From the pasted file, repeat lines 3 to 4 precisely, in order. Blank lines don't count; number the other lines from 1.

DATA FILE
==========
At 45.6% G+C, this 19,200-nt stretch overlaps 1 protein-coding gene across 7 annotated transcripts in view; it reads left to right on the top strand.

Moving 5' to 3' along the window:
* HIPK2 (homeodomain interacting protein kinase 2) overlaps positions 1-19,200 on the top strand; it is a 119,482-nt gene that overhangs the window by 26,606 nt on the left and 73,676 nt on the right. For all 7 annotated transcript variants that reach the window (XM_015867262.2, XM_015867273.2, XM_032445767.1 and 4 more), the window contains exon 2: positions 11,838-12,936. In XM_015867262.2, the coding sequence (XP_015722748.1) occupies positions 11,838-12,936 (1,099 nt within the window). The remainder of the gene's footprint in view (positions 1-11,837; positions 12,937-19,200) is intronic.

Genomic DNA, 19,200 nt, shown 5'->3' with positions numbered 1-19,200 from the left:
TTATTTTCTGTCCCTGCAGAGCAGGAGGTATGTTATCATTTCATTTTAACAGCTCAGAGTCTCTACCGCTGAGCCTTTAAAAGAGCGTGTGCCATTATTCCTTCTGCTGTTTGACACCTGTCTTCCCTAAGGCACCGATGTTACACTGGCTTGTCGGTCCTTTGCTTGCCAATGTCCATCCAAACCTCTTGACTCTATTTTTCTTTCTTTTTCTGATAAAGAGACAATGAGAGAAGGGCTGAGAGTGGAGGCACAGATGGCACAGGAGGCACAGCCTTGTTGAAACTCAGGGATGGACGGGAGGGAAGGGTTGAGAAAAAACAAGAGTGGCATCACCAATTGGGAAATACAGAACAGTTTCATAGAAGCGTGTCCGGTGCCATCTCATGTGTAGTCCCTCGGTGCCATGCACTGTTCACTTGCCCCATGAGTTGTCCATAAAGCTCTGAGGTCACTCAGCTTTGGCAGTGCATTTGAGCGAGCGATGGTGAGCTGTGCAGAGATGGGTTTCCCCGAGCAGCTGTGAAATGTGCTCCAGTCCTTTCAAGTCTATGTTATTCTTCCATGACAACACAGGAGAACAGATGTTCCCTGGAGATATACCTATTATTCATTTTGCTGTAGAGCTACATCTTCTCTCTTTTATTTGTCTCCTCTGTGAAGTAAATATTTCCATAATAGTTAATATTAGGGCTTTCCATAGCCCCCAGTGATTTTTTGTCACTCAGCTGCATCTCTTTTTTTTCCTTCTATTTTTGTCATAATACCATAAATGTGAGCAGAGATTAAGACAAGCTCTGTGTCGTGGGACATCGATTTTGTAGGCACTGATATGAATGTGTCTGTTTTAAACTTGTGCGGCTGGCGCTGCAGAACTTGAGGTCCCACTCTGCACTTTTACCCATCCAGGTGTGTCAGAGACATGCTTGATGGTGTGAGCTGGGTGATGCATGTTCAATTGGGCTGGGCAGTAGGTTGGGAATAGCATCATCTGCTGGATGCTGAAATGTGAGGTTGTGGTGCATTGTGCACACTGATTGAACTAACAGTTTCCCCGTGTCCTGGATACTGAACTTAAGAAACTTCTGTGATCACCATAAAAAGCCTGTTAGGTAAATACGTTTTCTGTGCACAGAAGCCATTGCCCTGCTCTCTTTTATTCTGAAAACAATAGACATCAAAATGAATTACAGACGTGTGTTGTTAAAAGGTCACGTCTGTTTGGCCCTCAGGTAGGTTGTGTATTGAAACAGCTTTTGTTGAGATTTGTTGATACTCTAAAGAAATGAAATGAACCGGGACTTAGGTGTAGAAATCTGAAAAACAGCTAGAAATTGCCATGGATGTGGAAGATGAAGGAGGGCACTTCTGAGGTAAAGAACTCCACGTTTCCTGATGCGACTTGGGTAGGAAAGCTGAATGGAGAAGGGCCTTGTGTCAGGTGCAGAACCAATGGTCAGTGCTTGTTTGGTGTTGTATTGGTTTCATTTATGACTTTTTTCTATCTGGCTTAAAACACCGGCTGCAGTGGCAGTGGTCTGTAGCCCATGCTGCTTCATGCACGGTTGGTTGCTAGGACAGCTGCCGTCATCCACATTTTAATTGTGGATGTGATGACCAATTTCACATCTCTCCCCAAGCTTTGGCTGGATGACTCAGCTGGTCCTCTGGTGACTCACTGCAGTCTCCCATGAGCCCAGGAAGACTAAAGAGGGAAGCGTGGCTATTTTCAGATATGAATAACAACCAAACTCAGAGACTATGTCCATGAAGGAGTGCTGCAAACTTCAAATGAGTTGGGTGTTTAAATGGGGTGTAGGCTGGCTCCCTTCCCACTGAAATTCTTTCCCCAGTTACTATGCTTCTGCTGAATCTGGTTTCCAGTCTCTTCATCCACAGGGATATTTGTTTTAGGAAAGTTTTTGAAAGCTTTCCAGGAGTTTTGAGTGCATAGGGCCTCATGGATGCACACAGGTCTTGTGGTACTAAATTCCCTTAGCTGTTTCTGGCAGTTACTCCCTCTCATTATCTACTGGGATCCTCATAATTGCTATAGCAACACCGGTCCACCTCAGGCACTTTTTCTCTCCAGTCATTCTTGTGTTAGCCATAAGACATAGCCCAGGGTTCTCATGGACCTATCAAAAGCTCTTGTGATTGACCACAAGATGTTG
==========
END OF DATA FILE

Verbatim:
* HIPK2 (homeodomain interacting protein kinase 2) overlaps positions 1-19,200 on the top strand; it is a 119,482-nt gene that overhangs the window by 26,606 nt on the left and 73,676 nt on the right. For all 7 annotated transcript variants that reach the window (XM_015867262.2, XM_015867273.2, XM_032445767.1 and 4 more), the window contains exon 2: positions 11,838-12,936. In XM_015867262.2, the coding sequence (XP_015722748.1) occupies positions 11,838-12,936 (1,099 nt within the window). The remainder of the gene's footprint in view (positions 1-11,837; positions 12,937-19,200) is intronic.

Genomic DNA, 19,200 nt, shown 5'->3' with positions numbered 1-19,200 from the left: